Interview: Michael Padget, Bullet for My Valentine

Innovation is a fine thing, but it has its drawbacks. For a rock band, trying to create a unique sound that has never been heard before is surely a bit pointless when most of their audience are naïve teenagers (is there any other kind?) with a limited knowledge of rock music’s vast back catalogue. Better to find a sound that you are comfortable playing and then develop your ability to perform it at the highest level. This is the driving philosophy of metalcore band, Bullet for My Valentine who tour Japan in August, a couple of months before releasing the follow–up to their 2005 debut album The Poison.

Metalcore refers to bands that are happiest playing the traditional 1980s style of heavy metal music, instead of all the subgenres and fusions that followed in its wake.

"I think that’s where each of our hearts lie," guitarist Michael Padget commented by phone from his home in South Wales. "That's the type of music we've always listened too and still do. Our musical influences are a part of us, so having those kinds of styles in our music is perfectly acceptable."

Among the main influences the talented guitarist mentions are classic 80s metal bands like Metallica, Iron Maiden, Machine Head, and Judas Priest. But when Bullet started out in 1998 under the name 'Jeff Killed John,' they were initially influenced by Nu–Metal. This was the now much unloved mid-90s fusion of metal, grunge, funk and hip–hop, spearheaded by bands like Korn and Limp Bizkit. One of the advantages of Nu–Metal, however, was that it was easy to play.
"It wasn't really my cup of tea," Padget admitted. "But we were kind of in the Nu–Metal vein at the time, which meant we were more of a chording band. We used to struggle to play riffs and there were rarely any solos in our songs. But as we got better at our instruments, over those eight years we kind of developed into Bullet. We picked up the pace on the guitars and the drums and started playing more riffs and solos."

They soon abandoned the sinking ship of Nu–Metal and switched to a more traditional form of metal that was starting to find favor again with rock audiences. The band signed to an independent record label and released The Poison in 2005. With soaring anthems likes All These Things I Hate (Revolve Around Me) and barnstorming rockers like 4 Words (To Choke Upon), the album impressed hard rock fans and helped the band win the 'Best British Newcomer' award for the same year from Kerrang Magazine, the UK's top rock publication. This acclaim also led to tours supporting the likes of Iron Maiden, Metallica, and Guns 'N Roses. In part, this was a testament to how 'traditional' the band sounded.
"When we were on tour with Iron Maiden," Padget recalled. "The guys would come into the dressing room and say, 'We saw your show last night. It was great,' etc. So it's really good to have our heroes come up to us and say that was really good."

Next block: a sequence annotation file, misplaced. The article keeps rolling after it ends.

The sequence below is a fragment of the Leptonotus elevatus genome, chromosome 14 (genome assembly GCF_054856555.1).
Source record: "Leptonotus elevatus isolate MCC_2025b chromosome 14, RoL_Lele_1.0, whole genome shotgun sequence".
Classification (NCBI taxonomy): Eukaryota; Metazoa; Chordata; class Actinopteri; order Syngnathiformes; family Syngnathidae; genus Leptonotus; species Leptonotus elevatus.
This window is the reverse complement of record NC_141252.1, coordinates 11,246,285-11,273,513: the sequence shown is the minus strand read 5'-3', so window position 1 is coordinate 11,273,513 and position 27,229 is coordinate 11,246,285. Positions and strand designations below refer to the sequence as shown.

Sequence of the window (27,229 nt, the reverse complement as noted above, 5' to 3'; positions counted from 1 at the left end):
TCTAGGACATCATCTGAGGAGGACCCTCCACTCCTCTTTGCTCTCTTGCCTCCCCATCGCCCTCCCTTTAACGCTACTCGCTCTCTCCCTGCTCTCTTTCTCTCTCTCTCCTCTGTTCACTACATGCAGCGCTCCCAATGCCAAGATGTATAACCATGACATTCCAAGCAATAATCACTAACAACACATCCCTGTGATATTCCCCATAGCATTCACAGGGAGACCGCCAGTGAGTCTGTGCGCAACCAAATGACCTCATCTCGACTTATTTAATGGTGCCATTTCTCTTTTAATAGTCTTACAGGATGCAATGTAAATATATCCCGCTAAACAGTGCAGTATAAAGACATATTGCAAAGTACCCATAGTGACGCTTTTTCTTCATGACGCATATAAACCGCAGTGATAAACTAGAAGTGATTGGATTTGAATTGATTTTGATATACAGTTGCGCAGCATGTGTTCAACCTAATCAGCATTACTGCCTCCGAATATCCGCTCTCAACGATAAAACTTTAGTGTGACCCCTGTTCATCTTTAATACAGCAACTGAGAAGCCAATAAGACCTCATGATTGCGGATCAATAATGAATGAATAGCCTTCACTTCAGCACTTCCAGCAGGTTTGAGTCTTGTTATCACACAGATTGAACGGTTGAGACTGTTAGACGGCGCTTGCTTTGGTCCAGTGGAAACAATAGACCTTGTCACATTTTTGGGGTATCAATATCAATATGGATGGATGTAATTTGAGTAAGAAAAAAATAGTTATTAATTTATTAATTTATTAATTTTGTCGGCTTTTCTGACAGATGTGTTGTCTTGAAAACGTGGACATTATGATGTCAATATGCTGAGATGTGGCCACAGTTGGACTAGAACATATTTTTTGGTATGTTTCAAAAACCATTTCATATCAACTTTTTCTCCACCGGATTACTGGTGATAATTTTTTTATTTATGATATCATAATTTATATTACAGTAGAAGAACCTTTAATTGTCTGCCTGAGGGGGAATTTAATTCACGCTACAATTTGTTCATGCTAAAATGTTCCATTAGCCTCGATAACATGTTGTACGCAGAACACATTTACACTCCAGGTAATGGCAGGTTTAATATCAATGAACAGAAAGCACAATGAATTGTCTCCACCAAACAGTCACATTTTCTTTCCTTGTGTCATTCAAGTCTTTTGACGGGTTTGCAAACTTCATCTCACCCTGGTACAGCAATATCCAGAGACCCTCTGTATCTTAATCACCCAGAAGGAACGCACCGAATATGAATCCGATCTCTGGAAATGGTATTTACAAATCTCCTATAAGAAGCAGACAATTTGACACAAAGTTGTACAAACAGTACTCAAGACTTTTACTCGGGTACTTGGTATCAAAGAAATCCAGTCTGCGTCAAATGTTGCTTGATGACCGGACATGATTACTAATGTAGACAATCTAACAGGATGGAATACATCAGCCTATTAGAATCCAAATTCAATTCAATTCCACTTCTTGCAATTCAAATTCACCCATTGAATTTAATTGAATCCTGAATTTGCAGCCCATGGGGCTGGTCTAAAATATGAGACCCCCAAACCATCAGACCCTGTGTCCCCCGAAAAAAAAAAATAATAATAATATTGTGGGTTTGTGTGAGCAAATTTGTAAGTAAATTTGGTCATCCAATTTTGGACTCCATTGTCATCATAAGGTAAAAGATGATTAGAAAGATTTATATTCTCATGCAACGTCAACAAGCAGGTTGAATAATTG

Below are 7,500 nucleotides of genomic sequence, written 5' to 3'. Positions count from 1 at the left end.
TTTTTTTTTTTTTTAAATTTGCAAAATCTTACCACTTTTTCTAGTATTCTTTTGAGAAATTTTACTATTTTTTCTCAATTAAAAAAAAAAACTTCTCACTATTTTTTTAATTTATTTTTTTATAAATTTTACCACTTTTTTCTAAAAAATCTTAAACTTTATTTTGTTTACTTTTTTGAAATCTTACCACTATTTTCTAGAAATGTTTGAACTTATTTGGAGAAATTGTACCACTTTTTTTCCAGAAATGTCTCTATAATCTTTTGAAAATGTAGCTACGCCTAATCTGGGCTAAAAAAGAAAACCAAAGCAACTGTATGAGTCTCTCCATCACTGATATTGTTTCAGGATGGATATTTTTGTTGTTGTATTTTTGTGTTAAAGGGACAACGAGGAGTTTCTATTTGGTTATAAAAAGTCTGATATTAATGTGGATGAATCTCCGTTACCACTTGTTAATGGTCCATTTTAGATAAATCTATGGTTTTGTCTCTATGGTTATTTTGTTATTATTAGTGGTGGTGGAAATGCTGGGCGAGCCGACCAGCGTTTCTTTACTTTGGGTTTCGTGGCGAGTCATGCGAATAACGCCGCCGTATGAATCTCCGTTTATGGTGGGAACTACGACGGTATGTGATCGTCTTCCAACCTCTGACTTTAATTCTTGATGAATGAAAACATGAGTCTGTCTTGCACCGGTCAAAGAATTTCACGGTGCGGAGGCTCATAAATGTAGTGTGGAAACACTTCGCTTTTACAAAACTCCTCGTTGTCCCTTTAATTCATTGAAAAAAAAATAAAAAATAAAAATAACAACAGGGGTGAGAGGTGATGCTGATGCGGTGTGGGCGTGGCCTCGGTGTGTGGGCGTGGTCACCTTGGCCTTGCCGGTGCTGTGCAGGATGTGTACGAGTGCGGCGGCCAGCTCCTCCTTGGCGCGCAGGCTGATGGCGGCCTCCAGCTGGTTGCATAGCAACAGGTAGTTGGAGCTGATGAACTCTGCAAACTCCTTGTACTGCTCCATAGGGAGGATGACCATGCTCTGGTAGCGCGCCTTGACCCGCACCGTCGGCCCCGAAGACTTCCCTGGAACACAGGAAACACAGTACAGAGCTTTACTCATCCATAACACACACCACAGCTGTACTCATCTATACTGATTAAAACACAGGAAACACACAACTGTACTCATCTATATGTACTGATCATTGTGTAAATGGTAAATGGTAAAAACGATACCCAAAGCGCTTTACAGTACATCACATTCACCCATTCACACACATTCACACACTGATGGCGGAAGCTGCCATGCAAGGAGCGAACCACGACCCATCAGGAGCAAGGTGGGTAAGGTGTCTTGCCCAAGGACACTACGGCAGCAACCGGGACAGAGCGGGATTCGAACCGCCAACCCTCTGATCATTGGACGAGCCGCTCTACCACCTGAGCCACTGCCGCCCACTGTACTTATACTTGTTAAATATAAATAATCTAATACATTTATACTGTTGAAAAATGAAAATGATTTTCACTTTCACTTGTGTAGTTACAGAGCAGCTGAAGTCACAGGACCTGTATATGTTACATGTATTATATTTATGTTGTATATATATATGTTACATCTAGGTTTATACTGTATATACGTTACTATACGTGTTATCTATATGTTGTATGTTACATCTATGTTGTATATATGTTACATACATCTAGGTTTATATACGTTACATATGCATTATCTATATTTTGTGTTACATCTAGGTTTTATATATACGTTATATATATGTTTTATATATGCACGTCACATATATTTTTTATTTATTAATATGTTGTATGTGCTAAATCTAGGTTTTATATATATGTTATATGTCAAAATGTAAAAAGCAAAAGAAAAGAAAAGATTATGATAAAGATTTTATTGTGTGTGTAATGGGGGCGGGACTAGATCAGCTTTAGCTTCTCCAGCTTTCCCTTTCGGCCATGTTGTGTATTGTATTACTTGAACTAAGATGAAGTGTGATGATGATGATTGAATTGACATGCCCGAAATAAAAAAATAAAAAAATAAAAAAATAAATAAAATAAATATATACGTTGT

But for a band treading so closely in the footsteps of their heroes, isn’t there a danger of covering ground that has already been well covered?
"Unfortunately it's hard to be truly original these days because a lot of the music has been done before," Padget agreed. "To come up with something brand new and original is really tricky. But I think we've kind of established our sound."

Rather than seeking novelty for novelty's sake, the band's focus is on continuing to improve their musicianship and, in the person of singer Matt Tuck, an element of showmanship and charisma that would put many boy bands in the shade. Having found a winning formula and a dedicated audience, any radical innovation would frankly be a bit of gamble, Padget admits.
"If we do that, we're only going to get shot down for it."

The instrumental parts of the new album, including new songs Disappear and Waking The Demon, have already been finished, but, with Tuck recovering from a recent operation to remove his tonsils, the vocals have understandably been delayed. So, when it's finally released, what can fans expect?
"I'd say it's a continuation and it's a progression," Padget responded. "With this new one, we've tried to elaborate on everything that's heavy and elaborate on everything that's mellow, opening the parts up, making them better. The musicianship has totally gone up a gear. I wouldn't say it’s really super technical, but it's definitely a technical progression on what we did on The Poison. So musically there will be a difference there – better hooks and better harmonies. We tried a lot of alternate harmonies, just to find the sweetest ones. There will definitely be more guitar solos. I’ve been trying to keep it in a classy vein rather than just thrashing and shredding."

If Bullet can improve on their strong debut, then October's follow–up is sure to be an important rock album. Japanese fans can expect to get an early preview in August.

Colin Liddell
International Herald Tribune
6th July, 2007
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